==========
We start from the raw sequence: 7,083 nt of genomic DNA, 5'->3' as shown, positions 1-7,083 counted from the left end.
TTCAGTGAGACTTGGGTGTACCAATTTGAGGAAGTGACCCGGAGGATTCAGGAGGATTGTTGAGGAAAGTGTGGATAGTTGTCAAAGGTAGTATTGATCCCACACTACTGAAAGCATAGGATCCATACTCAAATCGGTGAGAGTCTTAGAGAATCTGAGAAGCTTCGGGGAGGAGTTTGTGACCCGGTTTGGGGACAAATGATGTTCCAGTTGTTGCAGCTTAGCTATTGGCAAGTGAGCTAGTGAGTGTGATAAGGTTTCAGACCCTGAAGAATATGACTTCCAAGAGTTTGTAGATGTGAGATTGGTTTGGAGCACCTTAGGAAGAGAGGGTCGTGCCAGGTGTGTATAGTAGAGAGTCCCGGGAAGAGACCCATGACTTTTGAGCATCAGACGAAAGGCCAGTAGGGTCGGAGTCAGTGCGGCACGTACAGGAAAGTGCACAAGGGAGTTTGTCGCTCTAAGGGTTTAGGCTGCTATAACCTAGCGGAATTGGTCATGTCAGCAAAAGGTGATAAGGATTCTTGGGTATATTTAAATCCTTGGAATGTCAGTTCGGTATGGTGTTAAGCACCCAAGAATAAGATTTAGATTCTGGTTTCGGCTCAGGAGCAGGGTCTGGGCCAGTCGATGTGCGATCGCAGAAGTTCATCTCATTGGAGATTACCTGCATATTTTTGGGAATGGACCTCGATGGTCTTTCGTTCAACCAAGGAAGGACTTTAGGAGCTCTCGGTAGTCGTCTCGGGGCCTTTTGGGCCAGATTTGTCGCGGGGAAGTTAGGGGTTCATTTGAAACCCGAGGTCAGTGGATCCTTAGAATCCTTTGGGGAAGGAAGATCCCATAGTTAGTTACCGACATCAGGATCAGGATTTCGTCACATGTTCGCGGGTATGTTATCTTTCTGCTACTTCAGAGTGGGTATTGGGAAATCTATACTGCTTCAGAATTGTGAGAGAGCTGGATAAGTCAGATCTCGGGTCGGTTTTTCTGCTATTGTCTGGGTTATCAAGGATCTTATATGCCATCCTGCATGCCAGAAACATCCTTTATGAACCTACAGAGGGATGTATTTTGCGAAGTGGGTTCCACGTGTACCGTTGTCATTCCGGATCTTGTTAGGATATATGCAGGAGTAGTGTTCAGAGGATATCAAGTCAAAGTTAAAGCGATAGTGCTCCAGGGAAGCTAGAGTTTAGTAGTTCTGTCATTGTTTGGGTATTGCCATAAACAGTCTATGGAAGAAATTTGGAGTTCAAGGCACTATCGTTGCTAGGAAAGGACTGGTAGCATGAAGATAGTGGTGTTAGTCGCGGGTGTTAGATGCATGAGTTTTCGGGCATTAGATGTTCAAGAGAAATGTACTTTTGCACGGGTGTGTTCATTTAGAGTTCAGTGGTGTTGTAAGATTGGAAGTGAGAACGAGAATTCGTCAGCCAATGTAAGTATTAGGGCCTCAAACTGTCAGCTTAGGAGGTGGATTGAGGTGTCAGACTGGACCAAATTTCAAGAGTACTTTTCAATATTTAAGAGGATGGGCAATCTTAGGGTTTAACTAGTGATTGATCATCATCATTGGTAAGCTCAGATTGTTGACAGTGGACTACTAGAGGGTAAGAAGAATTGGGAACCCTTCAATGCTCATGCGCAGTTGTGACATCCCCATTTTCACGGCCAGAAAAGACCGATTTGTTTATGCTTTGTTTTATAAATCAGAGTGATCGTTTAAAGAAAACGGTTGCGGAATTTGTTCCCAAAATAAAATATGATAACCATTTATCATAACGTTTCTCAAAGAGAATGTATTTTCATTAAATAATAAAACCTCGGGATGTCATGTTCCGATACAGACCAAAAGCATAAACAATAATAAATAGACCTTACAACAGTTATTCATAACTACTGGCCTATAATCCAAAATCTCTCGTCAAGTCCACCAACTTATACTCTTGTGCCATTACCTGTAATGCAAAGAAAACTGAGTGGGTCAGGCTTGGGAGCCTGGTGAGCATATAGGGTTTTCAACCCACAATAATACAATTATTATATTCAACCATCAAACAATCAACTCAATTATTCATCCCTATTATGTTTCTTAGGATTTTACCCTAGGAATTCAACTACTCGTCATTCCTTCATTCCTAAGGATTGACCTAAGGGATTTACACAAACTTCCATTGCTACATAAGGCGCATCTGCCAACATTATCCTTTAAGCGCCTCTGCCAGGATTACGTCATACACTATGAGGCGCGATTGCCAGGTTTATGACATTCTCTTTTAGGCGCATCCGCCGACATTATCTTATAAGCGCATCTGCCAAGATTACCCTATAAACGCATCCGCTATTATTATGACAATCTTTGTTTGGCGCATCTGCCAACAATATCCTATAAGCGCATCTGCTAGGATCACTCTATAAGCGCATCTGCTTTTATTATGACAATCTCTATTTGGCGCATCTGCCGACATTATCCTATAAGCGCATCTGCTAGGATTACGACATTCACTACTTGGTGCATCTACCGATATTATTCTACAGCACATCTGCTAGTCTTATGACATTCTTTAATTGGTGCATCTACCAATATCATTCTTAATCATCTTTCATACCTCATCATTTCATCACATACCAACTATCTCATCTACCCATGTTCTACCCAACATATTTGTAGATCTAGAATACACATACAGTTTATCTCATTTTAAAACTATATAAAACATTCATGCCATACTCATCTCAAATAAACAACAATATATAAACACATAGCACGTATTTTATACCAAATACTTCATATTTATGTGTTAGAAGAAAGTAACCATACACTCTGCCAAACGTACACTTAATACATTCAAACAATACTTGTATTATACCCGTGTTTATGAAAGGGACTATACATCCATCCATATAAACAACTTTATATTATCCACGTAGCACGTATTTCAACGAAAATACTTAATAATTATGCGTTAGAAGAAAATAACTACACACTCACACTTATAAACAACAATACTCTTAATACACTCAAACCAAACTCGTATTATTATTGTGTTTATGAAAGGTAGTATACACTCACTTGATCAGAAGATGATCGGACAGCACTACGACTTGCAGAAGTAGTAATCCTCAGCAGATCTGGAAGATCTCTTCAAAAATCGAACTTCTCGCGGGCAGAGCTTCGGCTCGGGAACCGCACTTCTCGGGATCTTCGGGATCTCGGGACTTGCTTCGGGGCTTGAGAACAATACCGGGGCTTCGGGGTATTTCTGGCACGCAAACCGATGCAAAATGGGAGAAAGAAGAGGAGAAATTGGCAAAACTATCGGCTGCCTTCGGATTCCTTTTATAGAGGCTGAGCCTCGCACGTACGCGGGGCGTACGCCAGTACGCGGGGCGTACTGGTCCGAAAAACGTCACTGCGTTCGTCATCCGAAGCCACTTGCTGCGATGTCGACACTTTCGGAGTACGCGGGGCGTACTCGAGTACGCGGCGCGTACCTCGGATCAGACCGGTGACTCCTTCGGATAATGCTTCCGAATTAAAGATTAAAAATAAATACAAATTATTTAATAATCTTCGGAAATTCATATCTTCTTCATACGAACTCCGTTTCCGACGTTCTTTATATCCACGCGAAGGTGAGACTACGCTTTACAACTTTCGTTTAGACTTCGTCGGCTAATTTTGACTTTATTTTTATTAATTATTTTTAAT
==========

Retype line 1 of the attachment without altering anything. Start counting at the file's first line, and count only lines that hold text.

We start from the raw sequence: 7,083 nt of genomic DNA, 5'->3' as shown, positions 1-7,083 counted from the left end.